Perfectionism Is Not Necessarily A Personality Trait To Aspire To

When you’re at a job interview, do you claim your biggest weakness is that you’re just too much of a perfectionist? You’re probably not fooling anybody with that old trick, but you could actually be harming your chances of getting a gig.

And this doesn’t just apply to the workplace. Perfectionism can have negative consequences in many different areas of our lives. An analysis published in the Journal of Counseling and Development found that perfectionism is linked to health concerns like eating disorders, depression, migraines, anxiety, and personality disorders. It can also harm our self esteem and hinder creativity.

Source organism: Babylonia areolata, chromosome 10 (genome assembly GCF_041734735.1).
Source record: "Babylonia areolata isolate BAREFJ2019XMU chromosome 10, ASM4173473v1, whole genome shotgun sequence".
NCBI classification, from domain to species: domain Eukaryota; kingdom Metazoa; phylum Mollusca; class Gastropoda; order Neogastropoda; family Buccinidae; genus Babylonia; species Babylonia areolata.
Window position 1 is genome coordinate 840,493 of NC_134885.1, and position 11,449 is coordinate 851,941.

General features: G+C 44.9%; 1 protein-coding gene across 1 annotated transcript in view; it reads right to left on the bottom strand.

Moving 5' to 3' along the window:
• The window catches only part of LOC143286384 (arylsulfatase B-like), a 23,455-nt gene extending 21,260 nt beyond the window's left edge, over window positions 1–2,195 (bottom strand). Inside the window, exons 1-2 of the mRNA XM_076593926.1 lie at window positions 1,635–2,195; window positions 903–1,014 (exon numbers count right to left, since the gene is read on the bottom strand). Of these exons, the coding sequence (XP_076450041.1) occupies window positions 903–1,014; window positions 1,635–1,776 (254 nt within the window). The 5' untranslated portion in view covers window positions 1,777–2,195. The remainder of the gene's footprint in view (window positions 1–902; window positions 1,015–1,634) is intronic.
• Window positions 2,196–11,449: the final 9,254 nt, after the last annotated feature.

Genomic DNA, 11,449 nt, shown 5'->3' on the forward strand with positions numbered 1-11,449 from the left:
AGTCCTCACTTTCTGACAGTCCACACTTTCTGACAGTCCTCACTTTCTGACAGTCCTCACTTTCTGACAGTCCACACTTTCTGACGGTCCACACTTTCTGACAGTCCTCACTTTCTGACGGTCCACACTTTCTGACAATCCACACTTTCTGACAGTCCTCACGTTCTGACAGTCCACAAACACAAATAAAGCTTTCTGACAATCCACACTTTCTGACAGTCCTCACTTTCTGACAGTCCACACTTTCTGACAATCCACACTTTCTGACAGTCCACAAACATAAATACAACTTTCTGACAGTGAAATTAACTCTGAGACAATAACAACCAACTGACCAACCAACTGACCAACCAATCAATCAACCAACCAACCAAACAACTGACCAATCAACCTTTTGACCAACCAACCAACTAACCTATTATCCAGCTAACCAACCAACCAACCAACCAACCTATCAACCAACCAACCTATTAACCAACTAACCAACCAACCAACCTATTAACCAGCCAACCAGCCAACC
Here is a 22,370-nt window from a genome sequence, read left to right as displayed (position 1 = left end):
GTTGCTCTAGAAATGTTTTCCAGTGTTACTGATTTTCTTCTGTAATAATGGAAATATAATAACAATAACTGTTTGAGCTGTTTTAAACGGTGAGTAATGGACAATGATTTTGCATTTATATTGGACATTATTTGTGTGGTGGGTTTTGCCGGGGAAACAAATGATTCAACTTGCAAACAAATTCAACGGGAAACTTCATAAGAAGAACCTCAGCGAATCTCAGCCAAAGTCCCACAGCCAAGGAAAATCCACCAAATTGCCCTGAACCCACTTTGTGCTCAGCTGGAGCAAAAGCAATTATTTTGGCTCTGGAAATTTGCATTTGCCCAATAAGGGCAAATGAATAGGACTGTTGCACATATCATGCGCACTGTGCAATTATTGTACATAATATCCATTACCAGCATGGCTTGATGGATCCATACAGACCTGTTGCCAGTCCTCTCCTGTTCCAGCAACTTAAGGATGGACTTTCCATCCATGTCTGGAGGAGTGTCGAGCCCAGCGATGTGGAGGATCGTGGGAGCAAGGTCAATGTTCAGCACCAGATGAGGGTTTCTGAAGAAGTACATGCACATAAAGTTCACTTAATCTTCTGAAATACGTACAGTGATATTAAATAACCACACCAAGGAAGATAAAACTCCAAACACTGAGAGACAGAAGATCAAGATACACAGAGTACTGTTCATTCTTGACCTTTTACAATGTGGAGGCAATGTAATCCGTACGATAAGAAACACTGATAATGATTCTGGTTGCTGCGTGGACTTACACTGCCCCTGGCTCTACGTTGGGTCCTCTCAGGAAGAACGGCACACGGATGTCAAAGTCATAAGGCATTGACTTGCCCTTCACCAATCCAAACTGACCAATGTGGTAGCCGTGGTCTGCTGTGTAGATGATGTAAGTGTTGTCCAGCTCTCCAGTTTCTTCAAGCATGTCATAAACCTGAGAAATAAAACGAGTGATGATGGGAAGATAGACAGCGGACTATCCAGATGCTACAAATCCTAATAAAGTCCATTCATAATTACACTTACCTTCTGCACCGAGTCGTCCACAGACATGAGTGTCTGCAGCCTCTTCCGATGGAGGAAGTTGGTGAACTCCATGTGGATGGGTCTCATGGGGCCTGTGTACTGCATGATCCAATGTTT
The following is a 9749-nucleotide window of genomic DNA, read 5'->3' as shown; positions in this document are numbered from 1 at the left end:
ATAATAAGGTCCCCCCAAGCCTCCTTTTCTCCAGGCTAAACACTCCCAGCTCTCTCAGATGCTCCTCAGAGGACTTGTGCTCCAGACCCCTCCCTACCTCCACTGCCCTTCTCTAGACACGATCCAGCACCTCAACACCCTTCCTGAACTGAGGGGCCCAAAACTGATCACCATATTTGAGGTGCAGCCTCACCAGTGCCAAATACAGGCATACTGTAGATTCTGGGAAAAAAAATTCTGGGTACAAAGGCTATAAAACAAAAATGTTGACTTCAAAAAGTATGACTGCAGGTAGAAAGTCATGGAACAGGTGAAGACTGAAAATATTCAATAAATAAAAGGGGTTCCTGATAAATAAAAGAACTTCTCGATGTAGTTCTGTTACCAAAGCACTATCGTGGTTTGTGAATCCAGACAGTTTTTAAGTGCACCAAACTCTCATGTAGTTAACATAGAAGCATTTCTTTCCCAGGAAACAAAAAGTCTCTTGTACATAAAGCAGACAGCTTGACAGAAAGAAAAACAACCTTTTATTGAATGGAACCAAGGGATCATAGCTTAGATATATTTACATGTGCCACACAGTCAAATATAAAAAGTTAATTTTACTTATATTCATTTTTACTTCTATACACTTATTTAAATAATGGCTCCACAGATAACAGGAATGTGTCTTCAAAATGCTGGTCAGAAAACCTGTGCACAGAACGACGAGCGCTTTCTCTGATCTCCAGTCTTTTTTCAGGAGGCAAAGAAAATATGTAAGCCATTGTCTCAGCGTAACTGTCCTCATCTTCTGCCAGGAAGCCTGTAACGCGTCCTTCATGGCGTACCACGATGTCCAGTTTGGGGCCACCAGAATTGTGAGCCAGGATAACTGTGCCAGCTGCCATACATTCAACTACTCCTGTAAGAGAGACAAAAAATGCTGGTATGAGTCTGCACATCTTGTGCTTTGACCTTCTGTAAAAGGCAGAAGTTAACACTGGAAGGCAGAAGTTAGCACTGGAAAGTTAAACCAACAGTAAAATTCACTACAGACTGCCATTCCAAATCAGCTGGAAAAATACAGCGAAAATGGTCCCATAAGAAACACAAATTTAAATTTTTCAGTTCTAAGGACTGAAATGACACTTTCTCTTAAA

But there can be good sides to perfectionism — for example, a person's hard work ethic and their attention to detail. Perfectionists who are able to harness that personality trait are usually motivated individuals who find success in their place of work.

The problem comes when you let your perfectionism rule, when you avoid to do things because you fear you may not do them perfectly, or you alienate your relationships with people who don’t meet your unrealistic standards.

Below are 11 things you should know about perfectionism, and how to make changes to reduce stress and improve your life.

Overcoming Perfectionism